Finally, the sentiment on HP is extremely negative on the street. Currently, there are only the equivalent of 2 buy ratings vs. 23 neutral ratings and 9 sell ratings.  The sell side clearly continues to view HP as a value trap given this composition of stock ratings.  Also, most IT executives I speak to view HP as a weak company with little prospects for any turnaround. This may end up being correct, but I think in this current age of increased shareholder activism, the recent Dell LBO and continued focus by HP on cash flow generation, HP is more of a Buy than a Sell.  Longer term, I am not yet convinced that HP will be a great stock or company, but in the short to intermediate term, I think the stock looks somewhat attractive.
 
Disclosure: I currently own shares of HP. I may currently or in the future solicit any company mentioned in this report for consulting services for NT Advisors LLC. 

 

SDN: Open, Fragmented Chaos

I wanted to follow up on a prior blog post after attending a recent SDN conference where I also moderated an investment panel.  In summary, I walked away from this conference and reading other recent SDN news thinking that 2013 will be a year of increased entropy for the SDN market.  VCs will continue to fund new start-ups, incumbent large IT companies will announce SDN plans/roadmaps, users will demand open standards to avoid vendor lock-in and the press release and marketing onslaught will be intense.  From an investment perspective, I still think it is too early to make any definitive conclusions given all this disorder and timing of SDN revenues being significant still being a couple of years away, but I believe that existing merchant silicon suppliers like Broadcom can only benefit from the deployment SDN with little threats from start-ups, while Layer 4-7 based appliance companies like F5 are most at risk given the ultimate SDN architecture and significant VC start-up funding in this area.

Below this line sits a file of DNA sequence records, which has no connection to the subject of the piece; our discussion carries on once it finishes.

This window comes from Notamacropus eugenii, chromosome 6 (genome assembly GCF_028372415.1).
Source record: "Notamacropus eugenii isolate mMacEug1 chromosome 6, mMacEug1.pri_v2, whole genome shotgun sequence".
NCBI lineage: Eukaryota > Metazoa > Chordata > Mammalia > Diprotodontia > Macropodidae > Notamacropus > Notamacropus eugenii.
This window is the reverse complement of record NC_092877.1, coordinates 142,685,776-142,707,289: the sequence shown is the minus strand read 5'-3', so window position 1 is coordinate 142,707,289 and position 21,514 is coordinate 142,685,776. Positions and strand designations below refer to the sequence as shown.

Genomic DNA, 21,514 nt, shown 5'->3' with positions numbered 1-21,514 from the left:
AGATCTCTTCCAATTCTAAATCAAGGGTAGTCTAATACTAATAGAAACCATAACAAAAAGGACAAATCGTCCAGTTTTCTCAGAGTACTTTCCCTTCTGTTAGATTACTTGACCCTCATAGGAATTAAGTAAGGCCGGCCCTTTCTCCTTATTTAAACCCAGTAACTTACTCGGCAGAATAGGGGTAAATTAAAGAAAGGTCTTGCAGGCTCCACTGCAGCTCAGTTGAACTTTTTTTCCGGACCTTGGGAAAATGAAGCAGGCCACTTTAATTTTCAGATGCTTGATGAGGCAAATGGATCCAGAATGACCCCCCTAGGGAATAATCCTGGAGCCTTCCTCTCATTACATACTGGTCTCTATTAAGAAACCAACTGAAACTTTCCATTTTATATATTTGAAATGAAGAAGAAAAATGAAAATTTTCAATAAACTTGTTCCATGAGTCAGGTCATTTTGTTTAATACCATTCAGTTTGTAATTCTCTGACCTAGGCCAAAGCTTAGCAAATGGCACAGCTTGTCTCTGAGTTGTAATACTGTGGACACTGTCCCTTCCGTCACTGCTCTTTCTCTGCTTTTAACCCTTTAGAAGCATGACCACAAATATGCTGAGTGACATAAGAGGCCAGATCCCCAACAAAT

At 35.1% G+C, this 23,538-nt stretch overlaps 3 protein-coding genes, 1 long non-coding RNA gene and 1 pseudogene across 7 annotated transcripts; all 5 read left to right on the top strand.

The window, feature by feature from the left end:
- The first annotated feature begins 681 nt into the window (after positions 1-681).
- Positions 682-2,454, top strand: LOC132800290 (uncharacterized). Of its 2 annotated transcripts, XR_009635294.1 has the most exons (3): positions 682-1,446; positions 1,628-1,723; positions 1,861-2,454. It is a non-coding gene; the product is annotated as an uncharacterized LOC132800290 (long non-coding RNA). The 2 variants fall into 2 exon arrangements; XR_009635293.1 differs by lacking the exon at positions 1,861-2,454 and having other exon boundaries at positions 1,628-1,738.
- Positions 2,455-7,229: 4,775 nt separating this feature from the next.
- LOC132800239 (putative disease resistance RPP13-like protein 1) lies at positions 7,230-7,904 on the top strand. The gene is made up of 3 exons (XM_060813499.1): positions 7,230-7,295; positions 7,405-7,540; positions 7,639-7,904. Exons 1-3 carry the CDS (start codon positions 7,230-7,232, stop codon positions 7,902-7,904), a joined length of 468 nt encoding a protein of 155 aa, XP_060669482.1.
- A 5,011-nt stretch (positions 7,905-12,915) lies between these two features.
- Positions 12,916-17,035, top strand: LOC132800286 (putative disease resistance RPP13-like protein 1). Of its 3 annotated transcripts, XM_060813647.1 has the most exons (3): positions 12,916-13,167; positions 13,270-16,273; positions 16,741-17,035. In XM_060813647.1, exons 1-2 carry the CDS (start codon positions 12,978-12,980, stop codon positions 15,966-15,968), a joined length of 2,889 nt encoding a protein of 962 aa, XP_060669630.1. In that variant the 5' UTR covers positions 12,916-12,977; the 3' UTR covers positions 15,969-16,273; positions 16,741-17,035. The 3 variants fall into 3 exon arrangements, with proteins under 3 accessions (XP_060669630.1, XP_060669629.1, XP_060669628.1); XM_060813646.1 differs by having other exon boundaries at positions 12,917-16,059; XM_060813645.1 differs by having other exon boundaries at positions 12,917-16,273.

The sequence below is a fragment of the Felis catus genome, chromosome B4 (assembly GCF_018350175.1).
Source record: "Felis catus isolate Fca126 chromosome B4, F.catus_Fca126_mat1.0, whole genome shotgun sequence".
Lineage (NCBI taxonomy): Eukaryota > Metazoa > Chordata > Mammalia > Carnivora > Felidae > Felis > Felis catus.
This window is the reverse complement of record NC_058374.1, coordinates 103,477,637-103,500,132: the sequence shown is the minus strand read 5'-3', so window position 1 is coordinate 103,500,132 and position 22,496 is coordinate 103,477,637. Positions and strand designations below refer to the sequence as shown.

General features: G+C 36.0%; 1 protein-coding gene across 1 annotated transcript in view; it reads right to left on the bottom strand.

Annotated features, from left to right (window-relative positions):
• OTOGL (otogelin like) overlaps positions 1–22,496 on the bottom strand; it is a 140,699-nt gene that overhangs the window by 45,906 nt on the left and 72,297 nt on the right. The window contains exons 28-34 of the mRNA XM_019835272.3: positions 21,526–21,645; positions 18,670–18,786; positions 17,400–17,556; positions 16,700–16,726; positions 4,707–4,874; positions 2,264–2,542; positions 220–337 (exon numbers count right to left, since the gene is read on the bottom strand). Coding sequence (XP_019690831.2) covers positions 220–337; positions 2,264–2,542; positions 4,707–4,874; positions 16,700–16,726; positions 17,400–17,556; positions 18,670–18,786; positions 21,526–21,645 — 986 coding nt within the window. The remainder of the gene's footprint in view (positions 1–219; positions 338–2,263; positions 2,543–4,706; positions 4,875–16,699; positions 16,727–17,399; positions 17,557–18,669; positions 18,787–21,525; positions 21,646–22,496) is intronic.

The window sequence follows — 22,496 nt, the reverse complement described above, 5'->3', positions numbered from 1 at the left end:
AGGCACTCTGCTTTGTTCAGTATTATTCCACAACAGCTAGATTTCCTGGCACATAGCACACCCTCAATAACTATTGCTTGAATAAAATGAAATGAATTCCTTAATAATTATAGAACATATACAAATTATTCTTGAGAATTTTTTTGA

Users Want Open Standards: Not surprising, both enterprise and service provider end users are weary of being locked-in to single vendor or vendor coalitions. After all, one of the main goals of SDN is to unlock monolithic data center hardware and appliances to allow for more innovative and faster feature development.  What I think will be challenging here is any standards efforts typically involves multiple constituents with different agendas.  This tends to slow down the standards process and results in compromises in the ultimate standards that limit functionality and flexibility.  A very relevant example in the recent past was the standardization process for IP Multi-media Subsystem (IMS) in the telecommunications industry.   When I asked a senior technical executive from the telecom industry at the SDN conference on whether there were any lessons learned or best practices from the IMS standardization process that could be applied to SDN, the answer was not encouraging. Specifically, the executive mentioned how the standards process around IMS was tedious, took longer than expected, and resulted in compromises that ultimately left the standard somewhat inflexible for some future unforeseen requirements (e.g. certain aspects of machine to machine communications over 3G/4G wireless networks).   Although not yet formally announced, the new open-source Daylight controller consortium from traditional networking and IT vendors Cisco, Citrix, HP, IBM and NEC will be interesting to watch.  Is this is a true open-source initiative, or a coalition effort from those that benefit from the current processes in data center design, implementation and hardware sales that just want to keep the status quo as we transition to SDN over the next few years.